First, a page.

“We will have a separate gathering that goes on at the same time for overflow purposes. That way we’ll be able to function,” Ham said.
The church typically has around 65-70 people attend Sunday services. In addition to the new format, there will be two Sunday services, at 9:30 a.m. and at 11 a.m., which will accommodate as many as 100 people.
In anticipation of the cap of 10 being soon required rather than recommended, Ham said the church has “a plan where we will go to a home church model. We will have a prerecorded sermon and meet with small groups in their houses.” The recording would be on DVD.
Churches also are taking a range of approaches for various mid-week activities, such as Bible studies, youth groups and small gatherings.
Some are suspending the activities altogether, some, if they don’t exceed the gathering limit, are continuing. And others are leaving the meeting of small groups to the discretion of the group leaders.
“We have Celebrate Recovery that meets at our downtown campus,” Hefner said. “They’re going to continue to meet,” because the group is under the 25-person limit.
With the caps limiting fellowship — an important aspect of church gatherings — the various congregations also are finding creative ways to stay in community and connected. Binder said one of First Baptist’s pastors, Matt Carpenter, is beginning a weekly blog.
“He is going to be starting that this Sunday,” she said. “He’s going to be encouraging that way.”
Duncan said for older congregants or those at high risk of contracting coronavirus, his church is offering help in getting groceries or other supplies.
“We told them if they need younger people to do their shopping so they don’t have to go into town (we would help),” he said, adding, “We would do that for anybody, not just people in our congregation.”
Hefner said he had put together a daily devotional to go along with the church’s focus of study and are “right in the middle of that right now.” The devotional has proved beneficial as the church changed the way it operates amid the coronavirus outbreak.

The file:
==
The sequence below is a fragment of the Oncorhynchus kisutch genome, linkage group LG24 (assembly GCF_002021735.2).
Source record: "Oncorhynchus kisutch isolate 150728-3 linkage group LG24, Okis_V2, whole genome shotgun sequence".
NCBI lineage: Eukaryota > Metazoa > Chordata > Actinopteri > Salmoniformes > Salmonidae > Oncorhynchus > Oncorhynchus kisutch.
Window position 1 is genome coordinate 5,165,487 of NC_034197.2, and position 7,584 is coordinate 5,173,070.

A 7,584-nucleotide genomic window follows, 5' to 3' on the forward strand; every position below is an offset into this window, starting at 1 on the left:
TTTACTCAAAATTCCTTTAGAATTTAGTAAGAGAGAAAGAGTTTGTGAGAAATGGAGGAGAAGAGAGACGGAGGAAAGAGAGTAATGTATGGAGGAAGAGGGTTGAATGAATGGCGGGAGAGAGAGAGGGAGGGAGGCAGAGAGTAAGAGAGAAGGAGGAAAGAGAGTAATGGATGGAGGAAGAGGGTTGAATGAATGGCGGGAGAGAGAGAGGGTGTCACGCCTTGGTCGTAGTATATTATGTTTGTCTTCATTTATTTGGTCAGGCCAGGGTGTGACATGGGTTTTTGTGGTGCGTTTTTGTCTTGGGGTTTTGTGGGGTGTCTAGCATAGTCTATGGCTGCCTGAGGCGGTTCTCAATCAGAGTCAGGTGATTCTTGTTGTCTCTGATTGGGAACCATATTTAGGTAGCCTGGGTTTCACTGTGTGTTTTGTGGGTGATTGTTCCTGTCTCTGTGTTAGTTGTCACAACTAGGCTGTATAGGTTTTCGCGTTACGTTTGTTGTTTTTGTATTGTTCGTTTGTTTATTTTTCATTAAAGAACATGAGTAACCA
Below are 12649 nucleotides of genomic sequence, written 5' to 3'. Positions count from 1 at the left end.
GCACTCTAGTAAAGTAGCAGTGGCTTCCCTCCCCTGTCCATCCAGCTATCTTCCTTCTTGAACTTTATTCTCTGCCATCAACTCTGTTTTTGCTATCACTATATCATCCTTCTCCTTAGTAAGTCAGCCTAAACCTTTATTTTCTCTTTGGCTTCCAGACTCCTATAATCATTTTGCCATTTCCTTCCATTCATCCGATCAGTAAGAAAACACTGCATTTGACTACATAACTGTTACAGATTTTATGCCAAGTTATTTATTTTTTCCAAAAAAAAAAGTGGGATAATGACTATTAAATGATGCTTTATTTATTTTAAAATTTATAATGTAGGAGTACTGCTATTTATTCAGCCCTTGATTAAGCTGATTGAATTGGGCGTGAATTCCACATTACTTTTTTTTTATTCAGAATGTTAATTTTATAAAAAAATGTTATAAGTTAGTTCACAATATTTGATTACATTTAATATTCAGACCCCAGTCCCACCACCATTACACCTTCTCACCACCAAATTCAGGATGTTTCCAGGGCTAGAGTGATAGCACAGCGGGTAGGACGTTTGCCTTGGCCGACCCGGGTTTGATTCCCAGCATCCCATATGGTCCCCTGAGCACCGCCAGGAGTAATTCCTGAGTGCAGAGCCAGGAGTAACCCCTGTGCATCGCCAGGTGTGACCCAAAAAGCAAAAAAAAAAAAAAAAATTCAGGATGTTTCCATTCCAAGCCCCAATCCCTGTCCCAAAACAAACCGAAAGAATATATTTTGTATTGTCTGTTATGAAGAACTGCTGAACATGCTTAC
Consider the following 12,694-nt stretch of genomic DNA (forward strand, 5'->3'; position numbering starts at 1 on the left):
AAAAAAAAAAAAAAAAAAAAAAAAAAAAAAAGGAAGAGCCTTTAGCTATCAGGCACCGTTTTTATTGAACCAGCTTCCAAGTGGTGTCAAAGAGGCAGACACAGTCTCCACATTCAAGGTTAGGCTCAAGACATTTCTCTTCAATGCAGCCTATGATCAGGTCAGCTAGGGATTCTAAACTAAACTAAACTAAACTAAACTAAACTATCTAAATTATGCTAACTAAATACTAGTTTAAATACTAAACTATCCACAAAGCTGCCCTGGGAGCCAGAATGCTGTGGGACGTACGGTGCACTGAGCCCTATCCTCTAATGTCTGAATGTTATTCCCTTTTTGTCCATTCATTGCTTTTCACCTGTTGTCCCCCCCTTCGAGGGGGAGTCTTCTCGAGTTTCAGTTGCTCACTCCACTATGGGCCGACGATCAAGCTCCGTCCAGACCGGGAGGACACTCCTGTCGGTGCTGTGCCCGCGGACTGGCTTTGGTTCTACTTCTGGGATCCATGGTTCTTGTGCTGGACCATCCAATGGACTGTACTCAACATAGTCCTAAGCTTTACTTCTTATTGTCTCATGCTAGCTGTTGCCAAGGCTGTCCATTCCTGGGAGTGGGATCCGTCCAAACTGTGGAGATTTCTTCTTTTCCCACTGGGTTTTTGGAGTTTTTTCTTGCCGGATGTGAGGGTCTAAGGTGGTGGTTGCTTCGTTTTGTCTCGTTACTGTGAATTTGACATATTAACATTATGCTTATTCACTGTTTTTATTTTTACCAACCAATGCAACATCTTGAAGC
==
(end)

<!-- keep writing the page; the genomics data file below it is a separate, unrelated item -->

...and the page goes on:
“People are engaging that way,” Hefner said of using the daily devotional. “We’re fueling people’s devotional time, that time they spend with Jesus on their own.”
Goss said the Nazarene Church will be “sending out Bible study material and devotional material,” and the church body is splitting up phone lists for people to remain in contact. Other congregations using email and social media to maintain a sense of connection during this time of “social distancing.”
The goal, Goss said, is “to still keep people in community, but obviously not as much face-to-face. We’re not going to stop anyone from getting together, but we’re going to utilize technology.”
This year, Easter is on April 12, and as the day approaches, believers are offering up hope and prayers they will be able to celebrate the resurrection of Jesus Christ together.
Faith Center was planning to meet on Easter at McKenzie Theatre on the Eastern Oregon University campus, which Hefner said the church did a year ago and drew about 800 people.
He said it’s unlikely the service at McKenzie will happen this year, though it hasn’t been taken off the table.
Ham said in Union, the leaders are “hopeful and prayerful we’ll be able to do our Easter services at least in this restricted sense.”
Churches will have to wait — in the region and nation — before setting their Easter plans.
“That is still being developed,” said Binder, of La Grande’s First Baptist, “but we are planning to celebrate the resurrection.”